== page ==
• Be enthusiastic about the coming crossover of your Scouts to Scouts BSA!
  • Speak to your Scouts and their parents about troop visits beginning in September. Discuss options such as:  various troops and their different programs; crossing over as a group or to different troops based on personal preference; troop location and impact upon participation; existing/historic pack/troop relationship and the fact that no youth is required to crossover to a particular troop, rather youth should crossover to the troop that is the best fit.  It is very important that every Scout and parent know that completion of Arrow of Light is not the end of Scouting, it is just the beginning and that the real adventure is to be found in Scouts BSA.
  • Ensure parents have copies of the forms (“Questions to Ask When Visiting Troops,” “Webelos Troop Visit Checklist,”Parent Troop Visit Checklist”).
  • Ensure that parents understand that they are welcome and encouraged to participate in the troop their child chooses.
  • Ensure parents understand the differences between Scouts BSA and Cub Scouts, particularly the different roles of parents.
  • Plan for your transition to a leadership role in the Scouts BSA unit.

Differences Between Cub Scouts and Scouts BSA

The difference between Cub Scouts and Scouts BSA encompasses critical categories like unit structure, leadership, parental involvement, advancement and camping.

Both programs are built on Scouting’s time-tested values. That’s evidenced by the fact that members of both programs recite the Scout Oath and Scout Law.

Beyond that, though, you’ll find more differences than similarities — for good reason.  You wouldn’t teach a third-grader the same way you’d teach a ninth-grader, right? By that same logic, your approach to Cub Scouts and Scouts BSA shouldn’t be the same either.

Below are some examples of how Cubs Scouts and Scouts BSA differ.  This Scoutwire article has a great, full list of the key differences to share with your Scouts and families.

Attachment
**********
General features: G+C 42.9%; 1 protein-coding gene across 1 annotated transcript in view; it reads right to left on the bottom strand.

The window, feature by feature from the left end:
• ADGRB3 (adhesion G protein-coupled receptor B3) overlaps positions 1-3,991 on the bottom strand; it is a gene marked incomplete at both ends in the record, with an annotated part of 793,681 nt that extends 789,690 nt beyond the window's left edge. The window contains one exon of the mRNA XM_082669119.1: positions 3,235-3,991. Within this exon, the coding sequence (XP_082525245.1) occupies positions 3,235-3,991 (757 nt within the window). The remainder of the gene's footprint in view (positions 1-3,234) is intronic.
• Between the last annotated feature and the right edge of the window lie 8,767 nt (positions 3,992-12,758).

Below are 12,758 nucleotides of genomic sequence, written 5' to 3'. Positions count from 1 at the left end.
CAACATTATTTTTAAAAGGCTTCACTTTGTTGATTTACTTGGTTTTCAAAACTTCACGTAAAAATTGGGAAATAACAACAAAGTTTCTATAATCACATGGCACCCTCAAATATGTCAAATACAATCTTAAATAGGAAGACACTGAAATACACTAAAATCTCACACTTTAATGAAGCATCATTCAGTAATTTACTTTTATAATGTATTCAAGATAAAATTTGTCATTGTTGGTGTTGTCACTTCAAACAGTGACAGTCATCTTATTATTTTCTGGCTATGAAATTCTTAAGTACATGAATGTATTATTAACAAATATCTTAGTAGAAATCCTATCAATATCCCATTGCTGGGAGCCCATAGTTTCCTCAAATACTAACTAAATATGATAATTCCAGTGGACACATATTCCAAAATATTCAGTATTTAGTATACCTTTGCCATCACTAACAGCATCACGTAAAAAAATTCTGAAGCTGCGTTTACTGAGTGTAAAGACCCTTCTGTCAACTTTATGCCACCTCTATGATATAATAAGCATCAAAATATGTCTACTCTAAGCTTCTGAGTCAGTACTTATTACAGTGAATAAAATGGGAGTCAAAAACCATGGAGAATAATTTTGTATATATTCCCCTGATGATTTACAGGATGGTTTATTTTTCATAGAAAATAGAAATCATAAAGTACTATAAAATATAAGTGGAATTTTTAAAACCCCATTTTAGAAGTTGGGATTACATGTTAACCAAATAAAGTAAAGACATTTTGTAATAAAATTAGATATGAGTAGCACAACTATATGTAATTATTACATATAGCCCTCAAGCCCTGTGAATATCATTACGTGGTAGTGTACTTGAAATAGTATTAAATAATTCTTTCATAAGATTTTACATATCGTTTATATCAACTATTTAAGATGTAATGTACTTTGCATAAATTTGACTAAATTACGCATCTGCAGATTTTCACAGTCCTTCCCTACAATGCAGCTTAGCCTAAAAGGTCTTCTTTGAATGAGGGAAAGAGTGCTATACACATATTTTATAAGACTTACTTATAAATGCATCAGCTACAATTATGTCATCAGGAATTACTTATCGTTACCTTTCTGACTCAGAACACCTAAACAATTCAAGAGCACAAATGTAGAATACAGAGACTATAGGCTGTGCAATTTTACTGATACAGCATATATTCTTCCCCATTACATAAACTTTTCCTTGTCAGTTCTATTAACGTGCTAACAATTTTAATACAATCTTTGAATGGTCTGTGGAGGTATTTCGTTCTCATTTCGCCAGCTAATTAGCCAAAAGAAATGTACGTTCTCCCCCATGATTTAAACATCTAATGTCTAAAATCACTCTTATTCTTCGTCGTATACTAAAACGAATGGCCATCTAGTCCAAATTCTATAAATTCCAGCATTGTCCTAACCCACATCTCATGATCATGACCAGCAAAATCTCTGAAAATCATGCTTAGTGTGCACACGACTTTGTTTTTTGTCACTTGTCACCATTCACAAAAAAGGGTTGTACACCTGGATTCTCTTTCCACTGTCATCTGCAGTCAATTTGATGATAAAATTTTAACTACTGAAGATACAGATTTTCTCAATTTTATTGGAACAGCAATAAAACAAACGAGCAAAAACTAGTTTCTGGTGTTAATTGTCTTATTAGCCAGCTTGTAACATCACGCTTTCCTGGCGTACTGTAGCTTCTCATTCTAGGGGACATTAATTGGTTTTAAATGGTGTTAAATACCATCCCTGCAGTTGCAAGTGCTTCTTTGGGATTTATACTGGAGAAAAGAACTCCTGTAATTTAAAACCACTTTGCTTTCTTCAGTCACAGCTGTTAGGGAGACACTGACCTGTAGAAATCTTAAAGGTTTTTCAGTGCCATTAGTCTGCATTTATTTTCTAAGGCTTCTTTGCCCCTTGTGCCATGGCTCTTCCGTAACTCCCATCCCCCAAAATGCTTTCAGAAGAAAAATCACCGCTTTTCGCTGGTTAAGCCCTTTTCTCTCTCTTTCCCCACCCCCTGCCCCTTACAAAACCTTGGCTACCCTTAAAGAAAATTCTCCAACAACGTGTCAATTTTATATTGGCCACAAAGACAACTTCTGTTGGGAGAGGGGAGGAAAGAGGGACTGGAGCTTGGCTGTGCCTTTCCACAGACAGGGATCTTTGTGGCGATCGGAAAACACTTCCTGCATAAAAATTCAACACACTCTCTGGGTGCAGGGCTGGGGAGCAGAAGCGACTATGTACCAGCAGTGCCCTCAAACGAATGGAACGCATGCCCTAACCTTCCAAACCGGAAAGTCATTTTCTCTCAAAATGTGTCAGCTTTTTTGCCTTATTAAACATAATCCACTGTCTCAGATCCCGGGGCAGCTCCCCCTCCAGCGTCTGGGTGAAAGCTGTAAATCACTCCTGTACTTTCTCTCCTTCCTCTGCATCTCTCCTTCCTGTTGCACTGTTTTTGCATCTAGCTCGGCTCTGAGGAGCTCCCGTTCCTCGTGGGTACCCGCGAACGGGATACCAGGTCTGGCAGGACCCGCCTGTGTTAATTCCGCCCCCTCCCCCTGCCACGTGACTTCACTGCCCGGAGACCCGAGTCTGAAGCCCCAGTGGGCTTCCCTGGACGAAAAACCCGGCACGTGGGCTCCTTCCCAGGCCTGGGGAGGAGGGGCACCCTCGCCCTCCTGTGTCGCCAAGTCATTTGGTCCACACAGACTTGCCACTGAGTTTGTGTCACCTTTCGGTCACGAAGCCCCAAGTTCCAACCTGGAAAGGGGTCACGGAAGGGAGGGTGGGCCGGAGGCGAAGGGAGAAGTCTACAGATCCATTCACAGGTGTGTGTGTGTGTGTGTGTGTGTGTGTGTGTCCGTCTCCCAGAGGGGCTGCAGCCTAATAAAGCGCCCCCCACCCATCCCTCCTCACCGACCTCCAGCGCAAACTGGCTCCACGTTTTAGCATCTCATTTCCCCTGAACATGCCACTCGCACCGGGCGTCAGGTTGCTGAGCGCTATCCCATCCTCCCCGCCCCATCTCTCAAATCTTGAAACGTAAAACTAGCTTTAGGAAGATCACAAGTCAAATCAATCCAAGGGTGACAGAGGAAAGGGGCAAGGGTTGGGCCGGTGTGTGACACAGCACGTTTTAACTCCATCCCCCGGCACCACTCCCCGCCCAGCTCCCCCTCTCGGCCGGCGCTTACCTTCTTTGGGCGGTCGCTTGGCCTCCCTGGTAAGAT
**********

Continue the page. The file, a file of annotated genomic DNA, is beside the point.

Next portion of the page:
Unit structure

Cub Scouts: Cub Scouts are in dens, which are part of a pack.  A den is made up of girls or boys of the same rank. There are two kinds of dens: all-boy or all-girl.  A pack can be all-boy, all-girl or include a mix of all-boy and all-girl dens.

Dens usually meet weekly or biweekly; packs meet monthly.

Scouts BSA: Scouts BSA members are in patrols, which are part of a troop. Troops are either all-boy or all-girl. Some leaders form linked troops, which means an all-boy troop and an all-girl troop share a chartered organization and troop committee.  Some troops prefer mixed-age patrols (in which an 11-year-old and a 17-year-old could be in the same patrol), while others prefer to keep Scouts of similar ages together.

Troops meet weekly. Patrol meetings typically are part of the weekly troop meeting, but patrols are welcome to meet on their own.


It’s pretty simple: Cub Scout dens and packs are led by adults; Scouts BSA patrols and troops are led by the youth.

Cub Scouts: Adults plan and conduct the meetings and promote advancement, teamwork, fun and character-building.

Scouts BSA: The Scouts plan and conduct meetings and outings. Adults step in when asked for help and model good behavior.

Youth-led troops might not be as organized or successful as if adults were running things, but kids learn from their mistakes.

Parental involvement

Parents are a critical part of both Cub Scouting and Scouts BSA.

Cub Scouts: The parents are expected to assist the pack with planning or helping with at least one activity or event annually.

They may also take a leadership role in the pack or den. Parents are usually required to accompany their son or daughter on overnight campouts.

Scouts BSA: The parents are expected to continuously assist the troop by supporting the Scouts and participating in those tasks that the Scouts cannot do.

This may include: transportation to an activity, shopping for a trip or chaperoning a trip. It also may include assisting with fundraisers (finances and organization) and coordinating special events. It is expected that each family take an active role in the troop. Unlike Cub Scouts, parents aren’t required to camp with their sons or daughters. But they’re encouraged to do so if they’d like